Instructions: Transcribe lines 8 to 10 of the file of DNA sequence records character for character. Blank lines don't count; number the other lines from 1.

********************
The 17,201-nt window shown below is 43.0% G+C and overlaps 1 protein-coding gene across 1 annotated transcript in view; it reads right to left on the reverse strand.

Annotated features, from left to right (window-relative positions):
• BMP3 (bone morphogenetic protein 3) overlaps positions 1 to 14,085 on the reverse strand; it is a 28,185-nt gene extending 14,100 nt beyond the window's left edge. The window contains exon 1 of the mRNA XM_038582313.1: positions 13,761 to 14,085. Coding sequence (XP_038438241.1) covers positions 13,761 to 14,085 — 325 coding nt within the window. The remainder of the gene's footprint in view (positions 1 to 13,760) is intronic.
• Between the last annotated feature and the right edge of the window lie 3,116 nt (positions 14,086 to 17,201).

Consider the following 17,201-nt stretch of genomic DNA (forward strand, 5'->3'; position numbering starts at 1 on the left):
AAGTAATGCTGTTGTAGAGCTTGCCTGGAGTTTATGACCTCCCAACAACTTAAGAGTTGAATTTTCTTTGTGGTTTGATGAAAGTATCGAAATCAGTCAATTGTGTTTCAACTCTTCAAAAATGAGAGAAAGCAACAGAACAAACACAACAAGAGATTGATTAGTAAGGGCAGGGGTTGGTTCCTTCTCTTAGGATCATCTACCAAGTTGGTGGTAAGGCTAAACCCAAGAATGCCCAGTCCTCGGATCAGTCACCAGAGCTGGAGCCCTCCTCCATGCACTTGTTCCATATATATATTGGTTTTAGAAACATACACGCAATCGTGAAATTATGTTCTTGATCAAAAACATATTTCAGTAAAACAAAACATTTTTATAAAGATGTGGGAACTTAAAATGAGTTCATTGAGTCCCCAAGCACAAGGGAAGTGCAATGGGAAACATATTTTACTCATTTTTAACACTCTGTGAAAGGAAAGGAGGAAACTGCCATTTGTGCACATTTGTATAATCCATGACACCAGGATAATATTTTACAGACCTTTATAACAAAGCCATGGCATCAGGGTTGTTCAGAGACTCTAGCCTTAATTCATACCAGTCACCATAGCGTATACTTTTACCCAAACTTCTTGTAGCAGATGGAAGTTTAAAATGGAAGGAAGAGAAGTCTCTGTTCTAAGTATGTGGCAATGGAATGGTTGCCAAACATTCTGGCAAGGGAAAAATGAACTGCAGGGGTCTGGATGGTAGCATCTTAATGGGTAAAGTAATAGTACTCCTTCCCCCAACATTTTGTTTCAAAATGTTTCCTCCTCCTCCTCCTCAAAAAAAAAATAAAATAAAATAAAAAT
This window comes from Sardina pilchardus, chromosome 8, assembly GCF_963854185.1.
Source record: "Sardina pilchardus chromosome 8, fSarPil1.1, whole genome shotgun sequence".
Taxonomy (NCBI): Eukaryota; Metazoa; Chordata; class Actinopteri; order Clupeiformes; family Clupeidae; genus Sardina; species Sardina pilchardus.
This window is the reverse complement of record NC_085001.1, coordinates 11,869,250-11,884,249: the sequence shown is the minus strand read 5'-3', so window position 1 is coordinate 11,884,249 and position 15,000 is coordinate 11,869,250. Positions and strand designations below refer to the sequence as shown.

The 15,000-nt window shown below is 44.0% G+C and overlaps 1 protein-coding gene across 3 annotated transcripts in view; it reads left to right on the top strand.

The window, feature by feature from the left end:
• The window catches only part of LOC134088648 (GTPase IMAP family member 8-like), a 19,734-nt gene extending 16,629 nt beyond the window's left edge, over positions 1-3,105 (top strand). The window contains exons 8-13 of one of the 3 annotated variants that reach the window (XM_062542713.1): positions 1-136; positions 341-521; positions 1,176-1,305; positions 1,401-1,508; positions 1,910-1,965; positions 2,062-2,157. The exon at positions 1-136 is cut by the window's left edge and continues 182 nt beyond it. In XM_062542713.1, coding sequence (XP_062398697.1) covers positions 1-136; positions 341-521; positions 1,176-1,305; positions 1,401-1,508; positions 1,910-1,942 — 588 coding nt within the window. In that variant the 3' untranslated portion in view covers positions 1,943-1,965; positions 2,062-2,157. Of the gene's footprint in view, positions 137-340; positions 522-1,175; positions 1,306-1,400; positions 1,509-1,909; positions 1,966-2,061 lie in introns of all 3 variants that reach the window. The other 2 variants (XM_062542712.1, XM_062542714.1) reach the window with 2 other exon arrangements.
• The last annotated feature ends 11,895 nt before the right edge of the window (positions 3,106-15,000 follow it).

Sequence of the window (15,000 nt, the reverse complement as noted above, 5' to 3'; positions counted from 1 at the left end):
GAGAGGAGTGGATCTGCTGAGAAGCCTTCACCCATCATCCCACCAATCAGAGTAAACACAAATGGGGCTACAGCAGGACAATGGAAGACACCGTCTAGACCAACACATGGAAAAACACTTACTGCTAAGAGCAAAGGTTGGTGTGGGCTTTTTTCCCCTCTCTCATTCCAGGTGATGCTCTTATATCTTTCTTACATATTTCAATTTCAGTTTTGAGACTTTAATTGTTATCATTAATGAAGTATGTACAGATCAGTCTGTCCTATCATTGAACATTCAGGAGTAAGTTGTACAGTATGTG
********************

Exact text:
Source record: "Sardina pilchardus chromosome 8, fSarPil1.1, whole genome shotgun sequence".
Taxonomy (NCBI): Eukaryota; Metazoa; Chordata; class Actinopteri; order Clupeiformes; family Clupeidae; genus Sardina; species Sardina pilchardus.
This window is the reverse complement of record NC_085001.1, coordinates 11,869,250-11,884,249: the sequence shown is the minus strand read 5'-3', so window position 1 is coordinate 11,884,249 and position 15,000 is coordinate 11,869,250. Positions and strand designations below refer to the sequence as shown.